This review from the University of York’s Centre for Health Economics is certainly timely for commissioners in England, with plans for the Better Care Fund well underway and Simon Stevens, the new Chief Executive for NHS England, recently quoted as saying “no-one should pretend just combining two financially leaky buckets will magically create a watertight funding solution” (HSJ, 3 April 2014).
Integration is high on commissioning agendas, and not a week seems to go by without another report or review on integrated care. Integration, particularly across health and social care, is seen as a solution to deliver coordinated and comprehensive care to people with complex needs and to manage increasing admissions and financial pressures. The thinking is that by managing the whole of a pathway of care, it should be easier to anticipate or avoid problems (e.g. falls prevention), provide care closer to home, and to reduce avoidable admissions whilst improving patient experience/outcomes and reducing duplication/fragmentation. One of the barriers to integration often cited is the issue of separate funding for health and social care. This review looks specifically at the following mechanisms available to integrate funding, their costs and effects and the barriers and enablers to successful implementation:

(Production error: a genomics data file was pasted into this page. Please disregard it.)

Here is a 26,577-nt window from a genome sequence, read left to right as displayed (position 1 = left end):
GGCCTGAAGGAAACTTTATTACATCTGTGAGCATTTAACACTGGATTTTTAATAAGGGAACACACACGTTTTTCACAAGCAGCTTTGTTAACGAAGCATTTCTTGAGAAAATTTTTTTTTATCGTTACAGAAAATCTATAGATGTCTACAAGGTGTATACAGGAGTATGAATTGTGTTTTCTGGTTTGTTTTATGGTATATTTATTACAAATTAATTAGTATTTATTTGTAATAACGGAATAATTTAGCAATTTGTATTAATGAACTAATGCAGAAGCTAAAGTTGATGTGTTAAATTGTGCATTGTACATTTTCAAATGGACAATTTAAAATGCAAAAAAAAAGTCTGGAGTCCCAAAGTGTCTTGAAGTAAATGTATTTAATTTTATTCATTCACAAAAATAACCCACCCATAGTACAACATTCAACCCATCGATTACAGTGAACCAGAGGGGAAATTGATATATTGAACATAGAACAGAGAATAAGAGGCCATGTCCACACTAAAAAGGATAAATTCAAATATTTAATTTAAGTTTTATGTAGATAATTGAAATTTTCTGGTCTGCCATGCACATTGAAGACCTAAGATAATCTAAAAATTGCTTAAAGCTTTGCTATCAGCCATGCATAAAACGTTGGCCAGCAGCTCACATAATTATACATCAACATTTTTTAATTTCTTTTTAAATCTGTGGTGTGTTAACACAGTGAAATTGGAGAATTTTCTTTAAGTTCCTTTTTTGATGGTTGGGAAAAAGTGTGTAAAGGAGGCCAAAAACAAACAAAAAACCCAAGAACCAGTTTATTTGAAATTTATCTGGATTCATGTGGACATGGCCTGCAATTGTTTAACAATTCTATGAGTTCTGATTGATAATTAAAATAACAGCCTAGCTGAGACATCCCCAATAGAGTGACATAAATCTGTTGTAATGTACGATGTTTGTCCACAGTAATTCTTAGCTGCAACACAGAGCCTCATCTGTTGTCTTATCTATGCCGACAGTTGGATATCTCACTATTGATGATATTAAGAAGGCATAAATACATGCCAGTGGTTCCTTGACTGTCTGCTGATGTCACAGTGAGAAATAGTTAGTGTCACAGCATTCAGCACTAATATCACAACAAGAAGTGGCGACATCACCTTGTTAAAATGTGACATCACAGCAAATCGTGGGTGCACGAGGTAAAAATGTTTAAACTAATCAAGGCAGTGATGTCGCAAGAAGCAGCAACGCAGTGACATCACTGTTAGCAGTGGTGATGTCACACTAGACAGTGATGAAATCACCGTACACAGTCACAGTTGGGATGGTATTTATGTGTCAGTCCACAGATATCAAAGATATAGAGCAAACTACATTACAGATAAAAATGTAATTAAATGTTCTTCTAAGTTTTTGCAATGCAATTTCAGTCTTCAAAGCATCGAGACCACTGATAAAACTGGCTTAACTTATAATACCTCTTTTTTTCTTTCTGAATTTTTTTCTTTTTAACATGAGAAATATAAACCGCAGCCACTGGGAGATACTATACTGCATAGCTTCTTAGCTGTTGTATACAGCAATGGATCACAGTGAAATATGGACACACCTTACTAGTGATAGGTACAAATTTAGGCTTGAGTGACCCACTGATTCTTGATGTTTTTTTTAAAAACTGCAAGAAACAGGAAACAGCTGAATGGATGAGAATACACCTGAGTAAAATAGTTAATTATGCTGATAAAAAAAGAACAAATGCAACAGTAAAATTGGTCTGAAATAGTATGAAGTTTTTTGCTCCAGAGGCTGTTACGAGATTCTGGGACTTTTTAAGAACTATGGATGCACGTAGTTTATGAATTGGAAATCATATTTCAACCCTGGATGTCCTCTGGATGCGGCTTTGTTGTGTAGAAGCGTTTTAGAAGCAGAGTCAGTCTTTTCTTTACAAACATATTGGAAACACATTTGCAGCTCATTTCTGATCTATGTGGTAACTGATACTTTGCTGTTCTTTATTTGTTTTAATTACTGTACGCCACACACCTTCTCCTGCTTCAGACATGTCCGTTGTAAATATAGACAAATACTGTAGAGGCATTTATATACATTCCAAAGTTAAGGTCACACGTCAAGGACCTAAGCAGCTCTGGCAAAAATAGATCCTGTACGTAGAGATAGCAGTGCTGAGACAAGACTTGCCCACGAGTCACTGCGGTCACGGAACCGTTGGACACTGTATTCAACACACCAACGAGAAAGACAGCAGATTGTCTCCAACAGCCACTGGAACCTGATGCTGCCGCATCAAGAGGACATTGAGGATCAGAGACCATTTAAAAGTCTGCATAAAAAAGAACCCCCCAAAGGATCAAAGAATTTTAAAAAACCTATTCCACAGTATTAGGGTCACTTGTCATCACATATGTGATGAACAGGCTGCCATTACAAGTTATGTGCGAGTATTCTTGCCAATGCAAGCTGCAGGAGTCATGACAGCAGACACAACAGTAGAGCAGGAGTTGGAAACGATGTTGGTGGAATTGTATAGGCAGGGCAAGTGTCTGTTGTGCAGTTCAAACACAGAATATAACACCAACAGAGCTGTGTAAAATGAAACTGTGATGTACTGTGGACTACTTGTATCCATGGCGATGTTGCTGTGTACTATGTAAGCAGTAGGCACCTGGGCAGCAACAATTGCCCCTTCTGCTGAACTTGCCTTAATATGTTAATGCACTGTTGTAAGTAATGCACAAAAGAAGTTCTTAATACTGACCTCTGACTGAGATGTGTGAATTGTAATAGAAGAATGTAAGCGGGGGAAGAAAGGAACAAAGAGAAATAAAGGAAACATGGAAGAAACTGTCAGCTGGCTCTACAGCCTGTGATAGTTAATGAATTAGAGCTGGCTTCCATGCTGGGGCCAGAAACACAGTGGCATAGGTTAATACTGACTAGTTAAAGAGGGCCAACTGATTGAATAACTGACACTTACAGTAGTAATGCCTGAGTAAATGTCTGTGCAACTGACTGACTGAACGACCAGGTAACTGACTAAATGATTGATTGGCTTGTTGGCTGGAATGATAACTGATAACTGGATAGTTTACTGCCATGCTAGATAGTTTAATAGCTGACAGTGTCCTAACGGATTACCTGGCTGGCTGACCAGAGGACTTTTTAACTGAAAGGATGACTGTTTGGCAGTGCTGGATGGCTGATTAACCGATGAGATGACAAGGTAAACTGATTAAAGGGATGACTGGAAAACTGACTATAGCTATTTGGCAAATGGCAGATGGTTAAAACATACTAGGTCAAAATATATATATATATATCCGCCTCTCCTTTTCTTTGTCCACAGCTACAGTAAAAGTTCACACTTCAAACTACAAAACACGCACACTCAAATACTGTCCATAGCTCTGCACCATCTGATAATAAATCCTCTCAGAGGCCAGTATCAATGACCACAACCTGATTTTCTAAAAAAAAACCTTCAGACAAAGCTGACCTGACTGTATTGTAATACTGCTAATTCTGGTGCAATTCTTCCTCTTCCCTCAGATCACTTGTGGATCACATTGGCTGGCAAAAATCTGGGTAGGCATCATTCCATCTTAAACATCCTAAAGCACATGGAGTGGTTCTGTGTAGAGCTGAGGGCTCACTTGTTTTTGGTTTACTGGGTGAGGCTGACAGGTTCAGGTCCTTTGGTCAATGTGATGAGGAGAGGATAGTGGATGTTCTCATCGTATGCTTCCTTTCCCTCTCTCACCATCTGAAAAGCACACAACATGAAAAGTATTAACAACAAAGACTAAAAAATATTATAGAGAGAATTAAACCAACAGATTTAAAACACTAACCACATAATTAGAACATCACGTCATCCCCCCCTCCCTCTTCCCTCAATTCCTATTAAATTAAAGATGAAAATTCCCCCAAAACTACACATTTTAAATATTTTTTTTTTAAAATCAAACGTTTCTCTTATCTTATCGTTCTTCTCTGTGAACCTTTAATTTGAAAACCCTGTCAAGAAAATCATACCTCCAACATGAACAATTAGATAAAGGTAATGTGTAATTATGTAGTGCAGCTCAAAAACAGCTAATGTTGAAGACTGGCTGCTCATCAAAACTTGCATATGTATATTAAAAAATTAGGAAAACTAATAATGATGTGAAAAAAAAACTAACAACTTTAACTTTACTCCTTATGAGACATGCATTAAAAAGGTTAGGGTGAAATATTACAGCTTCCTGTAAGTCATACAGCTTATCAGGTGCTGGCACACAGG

- Transfer payments (grant transfer)
- Cross charging
- Aligned budgets
- Lead commissioning
- Pooled funds
- Integrated management without pooled funds
- Integrated management with pooled funds
- Structural integration
The review notes that uptake of these mechanisms has been low to date but the reasons for this are not explored in detail.
The review evaluates 38 different integration schemes (across 8 countries), reported in 122 articles; these schemes were selected as they involved integration across health and social care; papers relating to only health or only social care were excluded. The only randomized evidence was Australian in origin; most of the evidence is from qualitative studies.